We find it useful to stress the limits of our holding today. We do not, as the dissent suggests, hold that the ACA requires "identical" rather than like punishment or that Peebles's sentence must track what a North Carolina court would have imposed. See Dis. Op. at 20 (denying that Peebles's "federal sentence should be limited to the individual sentence a state judge would have imposed on him"). We merely adhere to circuit precedent finding that the ACA precludes a prison term outside the minimum and maximum that a state court could have imposed. See United States v. Pierce, 75 F.3d 173, 176 (4th Cir. 1996) (stating that under the ACA a defendant "may be sentenced only in the way and to the extent that the person could have been sentenced in state court" (internal quotations omitted)). This does not offend federal sentencing guidelines, which remain fully applicable within that range.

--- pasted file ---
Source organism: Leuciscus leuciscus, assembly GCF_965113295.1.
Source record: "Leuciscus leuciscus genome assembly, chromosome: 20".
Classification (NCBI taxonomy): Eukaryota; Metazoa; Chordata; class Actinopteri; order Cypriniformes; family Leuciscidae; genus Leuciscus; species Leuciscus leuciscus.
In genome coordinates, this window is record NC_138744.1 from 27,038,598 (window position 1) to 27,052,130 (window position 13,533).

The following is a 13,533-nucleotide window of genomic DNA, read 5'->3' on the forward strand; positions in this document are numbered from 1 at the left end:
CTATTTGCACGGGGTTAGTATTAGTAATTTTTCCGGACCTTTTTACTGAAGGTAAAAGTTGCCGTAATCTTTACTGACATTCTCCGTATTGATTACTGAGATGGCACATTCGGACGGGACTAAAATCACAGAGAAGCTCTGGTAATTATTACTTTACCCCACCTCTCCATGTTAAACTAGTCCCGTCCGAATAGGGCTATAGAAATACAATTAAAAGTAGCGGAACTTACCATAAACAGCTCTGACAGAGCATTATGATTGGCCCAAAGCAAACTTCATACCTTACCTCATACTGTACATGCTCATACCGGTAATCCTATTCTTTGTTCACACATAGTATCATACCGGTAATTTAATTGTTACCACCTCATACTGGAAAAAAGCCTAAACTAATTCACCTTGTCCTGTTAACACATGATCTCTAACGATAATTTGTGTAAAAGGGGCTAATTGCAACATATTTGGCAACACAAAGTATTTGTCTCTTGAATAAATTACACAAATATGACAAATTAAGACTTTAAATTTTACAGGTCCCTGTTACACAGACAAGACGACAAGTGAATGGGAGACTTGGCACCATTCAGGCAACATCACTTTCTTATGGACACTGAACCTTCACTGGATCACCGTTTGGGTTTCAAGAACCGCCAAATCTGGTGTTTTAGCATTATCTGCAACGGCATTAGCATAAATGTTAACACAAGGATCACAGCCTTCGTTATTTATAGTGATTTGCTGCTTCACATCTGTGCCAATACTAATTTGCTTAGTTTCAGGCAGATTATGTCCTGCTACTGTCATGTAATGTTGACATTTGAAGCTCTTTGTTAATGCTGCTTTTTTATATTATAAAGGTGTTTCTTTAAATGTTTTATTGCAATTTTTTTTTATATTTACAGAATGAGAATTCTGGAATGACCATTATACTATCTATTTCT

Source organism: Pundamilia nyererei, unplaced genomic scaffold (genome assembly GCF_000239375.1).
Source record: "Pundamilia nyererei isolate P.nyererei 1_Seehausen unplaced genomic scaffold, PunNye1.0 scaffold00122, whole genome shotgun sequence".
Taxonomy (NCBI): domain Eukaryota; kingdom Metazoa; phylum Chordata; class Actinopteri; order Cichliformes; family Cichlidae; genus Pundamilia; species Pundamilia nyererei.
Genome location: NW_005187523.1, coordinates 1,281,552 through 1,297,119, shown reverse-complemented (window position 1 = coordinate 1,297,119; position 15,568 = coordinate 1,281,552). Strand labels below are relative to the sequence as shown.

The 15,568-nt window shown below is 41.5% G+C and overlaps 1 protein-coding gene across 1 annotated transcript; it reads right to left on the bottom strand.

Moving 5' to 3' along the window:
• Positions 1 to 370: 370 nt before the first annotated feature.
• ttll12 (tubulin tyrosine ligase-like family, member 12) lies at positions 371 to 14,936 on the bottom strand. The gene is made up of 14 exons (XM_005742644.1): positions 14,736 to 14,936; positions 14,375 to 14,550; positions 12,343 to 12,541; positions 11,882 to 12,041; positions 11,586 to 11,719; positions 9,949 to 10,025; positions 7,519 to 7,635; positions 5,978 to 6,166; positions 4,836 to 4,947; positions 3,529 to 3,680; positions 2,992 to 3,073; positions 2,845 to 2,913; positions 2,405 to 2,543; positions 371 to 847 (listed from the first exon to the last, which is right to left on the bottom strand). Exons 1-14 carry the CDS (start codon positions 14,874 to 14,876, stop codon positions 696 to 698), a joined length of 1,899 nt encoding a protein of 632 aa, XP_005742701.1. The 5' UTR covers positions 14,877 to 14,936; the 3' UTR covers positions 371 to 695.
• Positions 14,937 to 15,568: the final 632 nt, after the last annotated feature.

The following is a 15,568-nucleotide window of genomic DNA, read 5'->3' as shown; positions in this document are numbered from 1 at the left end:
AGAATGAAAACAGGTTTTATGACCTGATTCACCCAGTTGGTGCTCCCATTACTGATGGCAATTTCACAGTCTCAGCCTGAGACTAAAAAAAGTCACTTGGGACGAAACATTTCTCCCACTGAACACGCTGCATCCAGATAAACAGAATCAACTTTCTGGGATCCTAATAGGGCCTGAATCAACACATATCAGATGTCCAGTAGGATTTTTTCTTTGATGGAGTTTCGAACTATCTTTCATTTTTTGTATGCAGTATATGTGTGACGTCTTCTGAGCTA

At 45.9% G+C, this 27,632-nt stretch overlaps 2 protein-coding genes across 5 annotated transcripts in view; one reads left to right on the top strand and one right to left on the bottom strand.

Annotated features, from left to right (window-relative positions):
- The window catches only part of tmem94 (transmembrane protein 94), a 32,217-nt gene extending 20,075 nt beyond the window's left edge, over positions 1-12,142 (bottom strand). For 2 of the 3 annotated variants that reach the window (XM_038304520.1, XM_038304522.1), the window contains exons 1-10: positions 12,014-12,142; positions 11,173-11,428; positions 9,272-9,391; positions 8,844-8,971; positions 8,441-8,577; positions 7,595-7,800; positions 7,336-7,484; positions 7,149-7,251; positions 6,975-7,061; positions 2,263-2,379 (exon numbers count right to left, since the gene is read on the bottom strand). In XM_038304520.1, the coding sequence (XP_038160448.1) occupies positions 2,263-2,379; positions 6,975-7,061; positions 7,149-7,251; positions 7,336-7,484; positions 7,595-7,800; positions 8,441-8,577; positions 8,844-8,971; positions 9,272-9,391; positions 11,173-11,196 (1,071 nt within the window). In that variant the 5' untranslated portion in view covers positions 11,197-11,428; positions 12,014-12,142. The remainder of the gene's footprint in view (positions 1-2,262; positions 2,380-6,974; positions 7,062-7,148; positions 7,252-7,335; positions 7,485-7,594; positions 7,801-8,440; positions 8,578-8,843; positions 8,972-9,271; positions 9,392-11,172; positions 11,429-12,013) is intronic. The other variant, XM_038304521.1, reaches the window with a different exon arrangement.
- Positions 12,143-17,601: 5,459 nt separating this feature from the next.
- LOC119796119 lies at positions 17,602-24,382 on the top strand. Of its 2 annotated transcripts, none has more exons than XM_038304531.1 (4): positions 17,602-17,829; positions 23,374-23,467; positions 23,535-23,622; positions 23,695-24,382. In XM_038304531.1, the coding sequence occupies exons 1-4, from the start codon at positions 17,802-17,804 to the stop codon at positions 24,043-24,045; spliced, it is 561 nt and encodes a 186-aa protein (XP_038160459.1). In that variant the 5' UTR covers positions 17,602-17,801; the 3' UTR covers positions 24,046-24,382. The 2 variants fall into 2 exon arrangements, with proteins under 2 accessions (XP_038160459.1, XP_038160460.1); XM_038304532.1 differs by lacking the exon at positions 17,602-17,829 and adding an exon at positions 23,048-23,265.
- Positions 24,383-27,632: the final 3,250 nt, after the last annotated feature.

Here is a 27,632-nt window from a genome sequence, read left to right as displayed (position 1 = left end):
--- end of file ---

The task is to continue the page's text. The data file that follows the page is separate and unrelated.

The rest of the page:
motorcycle, going well over the speed limit.
When a National
Park Service Ranger tried to stop him, Peebles tried to escape and caused a high speed chase. Using a "rolling road block," J.A. 85.
police eventually stopped and arrested him.
Because this dangerous flight occurred within the special territorial jurisdiction of the United States, Peebles was
prosecuted under the ACA.
This statute assimilates into federal
law offenses that "would be punishable if committed . . . within the jurisdiction of the State" in which the relevant federal property is located. 18 U.S.C. § 13(a). Peebles was charged
with aggravated speeding to elude arrest under N.C. Gen. Stat. § 20-141.5, and he pleaded guilty. The district court sentenced
Peebles to twelve months and one day imprisonment, followed by one year supervised release. This appeal followed.